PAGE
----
Second, other than a long windup about your philosophy and background, the more detail you are asked to provide, the less flexibility both you and the client will have when the project starts. Any surgeon can specify how an operation generally goes, but none are under the illusion that your case will be exactly as specified, and you sign a permission to deviate from the standard procedures per the surgeon's judgment.

Third, they really don't want to read a long proposal any more than you want to write one. Talk to your prospect about this and talk about the project until you are both very clear about the scope, sequence and content of engagement tasks. Then write a high level proposal, almost at a contract statement of work level, that should be only a few pages.

Tip: Many clients ask for a proposal without thinking it through that they are imposing work, creating unnecessary restrictions on a professional consultant's flexibility, and not using the pre-proposal time to clarify the project scope and outcomes. Show your professionalism by advising your prospect on how best to promote their interest by laying out a more focused sales and evaluation process. Even if this is a competitive proposal process, you will likely win some points by adding value even before the proposals are submitted.

© 2009 Institute of Management Consultants USA

Tags:  marketing  proposals  prospect 

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#21: Hiring a Development Person to Help You Sell Your Services

Posted By Mark Haas CMC FIMC, Monday, April 6, 2009
I have heard that some consultants hire a "marketing" or "business development" person to help them sell their services. Does this really work?

First, what do you mean by "work?" Do you mean can a person you hire to make calls to prospects get you appointments? If so, then the answer is definitely yes. Giving someone a script with a compelling case of why your consulting services are needed and having them pitch your services for you can save you some time. Business development services can range from just making appointments to helping you with your pitch and using their contacts to identify prospects. Such a person can be especially helpful if you are a poor salesperson or have limited contacts. Financial arrangements range from flat fee, to an hourly rate to a finder’s fee. You are buying, at a minimum, sales time and, at best, access to prospects you otherwise would not have.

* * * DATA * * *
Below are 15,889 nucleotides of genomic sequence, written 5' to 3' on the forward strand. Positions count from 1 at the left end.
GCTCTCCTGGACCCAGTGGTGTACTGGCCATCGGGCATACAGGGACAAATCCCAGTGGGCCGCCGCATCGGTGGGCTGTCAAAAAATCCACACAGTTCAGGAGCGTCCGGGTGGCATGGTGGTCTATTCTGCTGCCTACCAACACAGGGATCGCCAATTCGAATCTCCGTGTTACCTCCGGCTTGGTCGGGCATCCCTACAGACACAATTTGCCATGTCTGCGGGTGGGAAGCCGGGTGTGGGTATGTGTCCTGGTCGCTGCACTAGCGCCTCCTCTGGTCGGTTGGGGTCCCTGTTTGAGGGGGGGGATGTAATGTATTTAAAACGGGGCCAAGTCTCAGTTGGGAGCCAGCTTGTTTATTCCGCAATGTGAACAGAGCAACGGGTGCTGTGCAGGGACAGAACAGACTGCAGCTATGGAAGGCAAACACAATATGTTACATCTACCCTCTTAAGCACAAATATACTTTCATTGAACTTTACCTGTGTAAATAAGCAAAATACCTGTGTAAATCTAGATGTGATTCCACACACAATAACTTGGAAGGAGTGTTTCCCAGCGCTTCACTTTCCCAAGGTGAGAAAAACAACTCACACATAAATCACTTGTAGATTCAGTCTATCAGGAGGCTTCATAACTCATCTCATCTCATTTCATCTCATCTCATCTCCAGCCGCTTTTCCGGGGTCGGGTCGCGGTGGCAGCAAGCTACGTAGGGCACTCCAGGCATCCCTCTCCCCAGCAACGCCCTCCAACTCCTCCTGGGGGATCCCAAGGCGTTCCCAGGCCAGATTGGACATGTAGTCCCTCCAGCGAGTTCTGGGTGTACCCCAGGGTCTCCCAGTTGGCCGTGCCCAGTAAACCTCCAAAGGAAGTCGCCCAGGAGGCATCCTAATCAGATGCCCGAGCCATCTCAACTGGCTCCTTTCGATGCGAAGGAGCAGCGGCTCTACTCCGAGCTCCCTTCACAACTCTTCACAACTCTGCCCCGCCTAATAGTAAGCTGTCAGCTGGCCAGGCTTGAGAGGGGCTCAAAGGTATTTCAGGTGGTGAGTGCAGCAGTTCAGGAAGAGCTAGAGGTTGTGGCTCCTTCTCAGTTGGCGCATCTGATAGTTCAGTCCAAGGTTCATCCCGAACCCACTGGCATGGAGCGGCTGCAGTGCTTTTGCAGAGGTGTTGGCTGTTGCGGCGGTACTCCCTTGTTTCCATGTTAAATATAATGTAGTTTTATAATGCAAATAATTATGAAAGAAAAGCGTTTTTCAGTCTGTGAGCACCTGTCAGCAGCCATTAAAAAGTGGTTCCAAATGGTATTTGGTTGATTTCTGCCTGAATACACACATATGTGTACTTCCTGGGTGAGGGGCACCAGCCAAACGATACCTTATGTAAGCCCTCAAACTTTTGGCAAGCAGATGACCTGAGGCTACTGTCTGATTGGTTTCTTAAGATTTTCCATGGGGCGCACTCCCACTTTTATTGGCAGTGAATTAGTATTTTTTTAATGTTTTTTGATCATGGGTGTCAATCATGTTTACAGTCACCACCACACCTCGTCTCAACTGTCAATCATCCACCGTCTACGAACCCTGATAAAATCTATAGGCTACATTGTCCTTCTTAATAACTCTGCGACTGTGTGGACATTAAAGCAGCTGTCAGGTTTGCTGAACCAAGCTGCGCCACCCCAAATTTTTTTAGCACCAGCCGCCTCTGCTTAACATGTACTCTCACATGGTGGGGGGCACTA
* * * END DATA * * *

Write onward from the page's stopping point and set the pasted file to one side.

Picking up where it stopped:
However, the success of this approach can be compromised by two factors. First, given that consulting is a relationship business, you will still have to make the final sale. If you cannot articulate a clear value of your services or close the sale with a prospect, then appointments are unlikely to translate into engagements. Second, relatively few management consultants provide such standardized services that can easily be sold by someone else. Exploring the nature of the prospect's business and circumstances is much easier to do yourself and this is where the relationship building starts. Although not a representative sample, I have heard clients say that having another person sell your work strikes them as unprofessional.

Tip: There are aspects of business development you can certainly outsource. You can have someone advise you on prospects, help you with your marketing research or sales materials, even coach you on closing the sale. However, as a professional, you need to develop the relationship with the prospect from the beginning.

© 2009 Institute of Management Consultants USA

Tags:  consultant role  market research  marketing  proposals 

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#20: Consulting Opportunities in the Stimulus Bill

Posted By Mark Haas CMC FIMC, Friday, April 3, 2009
The economic stimulus legislation is going to spend a lot in 2009 and later years. What opportunities exist for management consultants?